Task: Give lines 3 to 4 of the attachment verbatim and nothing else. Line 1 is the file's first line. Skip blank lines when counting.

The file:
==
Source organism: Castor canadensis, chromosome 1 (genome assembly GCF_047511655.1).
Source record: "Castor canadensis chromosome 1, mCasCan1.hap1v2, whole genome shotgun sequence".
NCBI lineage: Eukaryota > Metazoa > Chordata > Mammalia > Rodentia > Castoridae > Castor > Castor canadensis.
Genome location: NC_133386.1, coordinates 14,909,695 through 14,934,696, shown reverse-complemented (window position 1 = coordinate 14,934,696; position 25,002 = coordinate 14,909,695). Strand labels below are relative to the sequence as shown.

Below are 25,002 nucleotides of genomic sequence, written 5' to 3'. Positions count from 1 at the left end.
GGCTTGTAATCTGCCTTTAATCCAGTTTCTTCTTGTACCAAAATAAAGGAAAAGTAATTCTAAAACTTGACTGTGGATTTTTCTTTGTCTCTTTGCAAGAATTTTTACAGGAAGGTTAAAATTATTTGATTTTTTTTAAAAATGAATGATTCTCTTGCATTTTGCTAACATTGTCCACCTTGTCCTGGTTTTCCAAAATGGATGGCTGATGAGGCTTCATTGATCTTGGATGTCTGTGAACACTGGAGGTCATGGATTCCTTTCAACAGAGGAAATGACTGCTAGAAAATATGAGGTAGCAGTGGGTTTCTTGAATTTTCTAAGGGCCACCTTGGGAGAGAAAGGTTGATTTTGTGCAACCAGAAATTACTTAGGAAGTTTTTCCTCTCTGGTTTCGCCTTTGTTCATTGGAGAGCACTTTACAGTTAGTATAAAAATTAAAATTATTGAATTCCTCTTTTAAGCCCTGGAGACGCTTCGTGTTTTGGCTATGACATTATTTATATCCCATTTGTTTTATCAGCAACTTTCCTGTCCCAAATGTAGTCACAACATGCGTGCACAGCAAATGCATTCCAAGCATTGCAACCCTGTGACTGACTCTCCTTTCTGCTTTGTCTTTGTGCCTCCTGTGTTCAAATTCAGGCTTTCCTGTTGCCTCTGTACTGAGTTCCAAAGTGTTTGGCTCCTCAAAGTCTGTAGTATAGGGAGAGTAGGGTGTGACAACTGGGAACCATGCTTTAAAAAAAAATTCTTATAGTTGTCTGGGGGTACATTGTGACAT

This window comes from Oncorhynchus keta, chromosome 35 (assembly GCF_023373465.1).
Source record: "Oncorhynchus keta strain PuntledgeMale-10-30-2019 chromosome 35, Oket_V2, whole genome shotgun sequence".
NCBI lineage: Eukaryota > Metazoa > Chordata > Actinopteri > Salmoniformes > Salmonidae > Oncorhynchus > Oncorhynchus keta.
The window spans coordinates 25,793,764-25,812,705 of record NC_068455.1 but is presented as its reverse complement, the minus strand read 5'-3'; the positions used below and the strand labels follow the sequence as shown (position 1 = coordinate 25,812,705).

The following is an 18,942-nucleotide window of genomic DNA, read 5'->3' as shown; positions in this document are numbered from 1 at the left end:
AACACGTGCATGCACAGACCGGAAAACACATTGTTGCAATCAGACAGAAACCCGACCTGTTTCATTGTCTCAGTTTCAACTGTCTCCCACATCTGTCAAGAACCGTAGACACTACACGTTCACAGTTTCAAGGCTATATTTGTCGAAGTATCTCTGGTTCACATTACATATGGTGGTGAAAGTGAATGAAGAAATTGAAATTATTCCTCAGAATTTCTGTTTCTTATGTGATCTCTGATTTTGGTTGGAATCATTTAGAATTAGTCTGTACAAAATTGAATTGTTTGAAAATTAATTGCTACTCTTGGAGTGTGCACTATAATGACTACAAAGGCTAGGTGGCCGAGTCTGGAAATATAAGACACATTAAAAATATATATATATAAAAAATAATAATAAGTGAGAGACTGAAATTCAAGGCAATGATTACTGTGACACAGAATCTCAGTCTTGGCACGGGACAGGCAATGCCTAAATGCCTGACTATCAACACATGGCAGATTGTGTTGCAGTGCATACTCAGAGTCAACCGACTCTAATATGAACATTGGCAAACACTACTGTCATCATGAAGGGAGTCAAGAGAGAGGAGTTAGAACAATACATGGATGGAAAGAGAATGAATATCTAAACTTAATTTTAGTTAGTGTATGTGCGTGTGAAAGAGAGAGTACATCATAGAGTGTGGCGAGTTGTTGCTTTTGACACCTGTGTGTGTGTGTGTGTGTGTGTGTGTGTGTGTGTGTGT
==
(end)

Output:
NCBI lineage: Eukaryota > Metazoa > Chordata > Mammalia > Rodentia > Castoridae > Castor > Castor canadensis.
Genome location: NC_133386.1, coordinates 14,909,695 through 14,934,696, shown reverse-complemented (window position 1 = coordinate 14,934,696; position 25,002 = coordinate 14,909,695). Strand labels below are relative to the sequence as shown.